Academic journal article North American Journal of Psychology

Black and White Fathers of Early Adolescents: A Cross-Cultural Approach to Curriculum Development for Parent Education

Academic journal article North American Journal of Psychology

Black and White Fathers of Early Adolescents: A Cross-Cultural Approach to Curriculum Development for Parent Education

Article excerpt

Black and white American fathers (n = 228) and 10-to-14 year-old adolescents (n = 289) were administered the Parent Success Indicator. The performance of fathers was rated for 60 items, included within six subscales, which consider Communication, Use of Time, Teaching, Frustration, Satisfaction, and Information Needs. Both generations in each ethnic group described favorable attributes of fathers and detected realms of learning wherein further growth seemed warranted. Statistically significant main effects for both generations of respondents and ethnicity of respondents were reported in four of the six subscales. Significant main effects for child gender were reported in two subscales. Significant interaction effects of two independent variables were also observed and discussed. Based on the combined perceptions of study participants, topics were identified for a common parenting curriculum that could serve fathers of both ethnic groups. Additional topics, based on ratings within each ethnicity, were recommended to meet the distinctive learning needs of black fathers and white fathers.

The population of well-educated and affluent American black families is increasing (Clayton, Mincy, & Blankenhorn, 2003). Nevertheless, ethnicity continues to be overlooked as a factor in most studies of middle class parents. The usual explanation is that scholars who monitor the progress of subpopulations believe that social class, rather than ethnicity, is the primary determinant of success in contemporary society (Rhodes, Ochoa, & Ortiz, 2005). This perspective ignores a substantial gap that exists in student achievement. No one knows the reason, but black adolescents whose parents are economically successful tend to demonstrate lower academic test scores than white classmates from families of comparable economic status (Thernstrom, 2002). Parent behavior is among the influence variables that researchers agree warrant further consideration (Thernstrom & Thernstrom, 2003).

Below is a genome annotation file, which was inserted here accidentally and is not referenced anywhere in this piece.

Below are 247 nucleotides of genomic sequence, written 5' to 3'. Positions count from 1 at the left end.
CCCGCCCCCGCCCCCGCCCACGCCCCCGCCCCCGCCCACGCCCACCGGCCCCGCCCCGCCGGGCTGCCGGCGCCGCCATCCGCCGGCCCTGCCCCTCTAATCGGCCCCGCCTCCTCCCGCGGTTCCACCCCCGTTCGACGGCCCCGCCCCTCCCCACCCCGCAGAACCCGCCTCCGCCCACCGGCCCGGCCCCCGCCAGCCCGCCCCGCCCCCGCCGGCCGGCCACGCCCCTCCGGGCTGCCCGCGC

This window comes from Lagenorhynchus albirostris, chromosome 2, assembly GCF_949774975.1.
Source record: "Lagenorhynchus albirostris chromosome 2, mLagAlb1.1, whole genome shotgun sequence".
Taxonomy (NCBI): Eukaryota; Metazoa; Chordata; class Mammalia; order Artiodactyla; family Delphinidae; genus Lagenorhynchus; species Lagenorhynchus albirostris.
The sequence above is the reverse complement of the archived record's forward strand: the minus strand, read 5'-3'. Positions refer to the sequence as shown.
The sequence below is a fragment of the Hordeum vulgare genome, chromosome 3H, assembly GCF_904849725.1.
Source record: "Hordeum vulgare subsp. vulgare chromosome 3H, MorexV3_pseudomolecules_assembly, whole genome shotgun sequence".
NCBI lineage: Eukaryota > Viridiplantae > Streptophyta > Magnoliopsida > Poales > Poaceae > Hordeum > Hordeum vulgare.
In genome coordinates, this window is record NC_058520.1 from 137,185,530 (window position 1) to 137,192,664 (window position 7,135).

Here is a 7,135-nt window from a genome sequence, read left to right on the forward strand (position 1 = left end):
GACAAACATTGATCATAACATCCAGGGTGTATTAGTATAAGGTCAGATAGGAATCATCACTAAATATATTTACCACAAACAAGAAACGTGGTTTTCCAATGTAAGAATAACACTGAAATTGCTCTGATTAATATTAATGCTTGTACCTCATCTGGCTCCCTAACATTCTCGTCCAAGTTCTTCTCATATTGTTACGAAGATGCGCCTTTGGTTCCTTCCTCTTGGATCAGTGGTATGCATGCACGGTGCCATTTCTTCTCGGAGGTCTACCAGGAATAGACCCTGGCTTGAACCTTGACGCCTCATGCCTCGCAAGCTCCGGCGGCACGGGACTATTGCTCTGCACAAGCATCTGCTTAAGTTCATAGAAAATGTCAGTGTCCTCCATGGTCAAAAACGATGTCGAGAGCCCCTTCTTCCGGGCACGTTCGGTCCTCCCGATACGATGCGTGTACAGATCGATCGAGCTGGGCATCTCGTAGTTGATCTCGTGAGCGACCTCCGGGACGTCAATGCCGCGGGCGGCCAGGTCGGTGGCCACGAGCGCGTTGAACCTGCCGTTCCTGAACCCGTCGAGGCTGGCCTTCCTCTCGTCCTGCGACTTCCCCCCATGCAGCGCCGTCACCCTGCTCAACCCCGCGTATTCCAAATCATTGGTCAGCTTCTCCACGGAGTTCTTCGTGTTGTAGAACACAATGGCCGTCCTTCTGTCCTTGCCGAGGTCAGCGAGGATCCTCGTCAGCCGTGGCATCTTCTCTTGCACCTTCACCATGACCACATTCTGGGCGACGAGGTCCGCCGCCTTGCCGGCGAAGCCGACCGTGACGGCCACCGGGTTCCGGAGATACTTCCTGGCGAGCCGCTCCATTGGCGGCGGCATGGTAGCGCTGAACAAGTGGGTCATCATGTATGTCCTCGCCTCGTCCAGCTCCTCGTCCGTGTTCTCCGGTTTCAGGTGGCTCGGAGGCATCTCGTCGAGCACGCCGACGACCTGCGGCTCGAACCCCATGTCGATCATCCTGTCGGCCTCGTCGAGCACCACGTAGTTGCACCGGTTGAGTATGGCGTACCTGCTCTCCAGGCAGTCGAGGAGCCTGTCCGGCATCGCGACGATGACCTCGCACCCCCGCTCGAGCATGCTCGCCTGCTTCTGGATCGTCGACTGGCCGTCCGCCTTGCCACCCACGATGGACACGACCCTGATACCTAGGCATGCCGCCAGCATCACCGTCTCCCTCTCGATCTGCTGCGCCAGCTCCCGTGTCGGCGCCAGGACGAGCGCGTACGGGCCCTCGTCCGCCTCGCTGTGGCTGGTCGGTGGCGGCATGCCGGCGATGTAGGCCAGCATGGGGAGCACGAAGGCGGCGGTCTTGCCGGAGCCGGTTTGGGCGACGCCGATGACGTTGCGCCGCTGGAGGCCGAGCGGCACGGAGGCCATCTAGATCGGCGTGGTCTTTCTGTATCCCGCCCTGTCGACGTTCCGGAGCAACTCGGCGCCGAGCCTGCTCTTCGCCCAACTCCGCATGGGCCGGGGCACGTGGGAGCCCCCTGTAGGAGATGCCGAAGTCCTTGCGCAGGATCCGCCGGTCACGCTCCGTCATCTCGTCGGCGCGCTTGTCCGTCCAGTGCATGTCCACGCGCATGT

It appears that not all black fathers encounter the same parenting obstacles experienced by low income fathers from their ethnic group. Then too, more affluent black fathers may experience certain difficulties that distinguish them from affluent parents of other ethnic groups (Weiss, Kreider, & Lopez, 2005). There could also be challenges that are common across ethnic groups that ought to be understood by every father (Sciafani, 2004). To support both father and adolescent development in black and in white families, it would be helpful to determine how they function, discover their strengths and shortcomings, and identify their most troubling concerns. Rather than seeking this kind of information from fathers alone, a more comprehensive picture can emerge by discovering how parents and adolescents perceive their relationship. This strategy was applied in the present study.

The constructive behavior of black fathers is under-represented in literature on family relations (Clayton et al., 2003). Advantaged black fathers are presented with different challenges than disadvantaged black fathers and fathers of affluence in other racial groups (Taylor, 2004). An accurate portrayal requires going beyond the identification of father deficits to also make known the tasks they perform well. In addition, it could be useful to detect obstacles they face in achieving parental success. Black men are commonly described as a homogeneous group. However, variance within this population must be acknowledged before the special challenges that confront black fathers can be understood (Farkas, Johnson, Duffett, Wilson & Vine, 2002). Toward this goal, it is appropriate to explore how black fathers are perceived by spouses, children, and themselves. Awareness of these combined positive impressions can provide a broader understanding than is available by the consideration of negative images that have been attributed to black fathers in general (Pitts, 1999). …

Search by... Author
Show... All Results Primary Sources Peer-reviewed

Oops!

An unknown error has occurred. Please click the button below to reload the page. If the problem persists, please try again in a little while.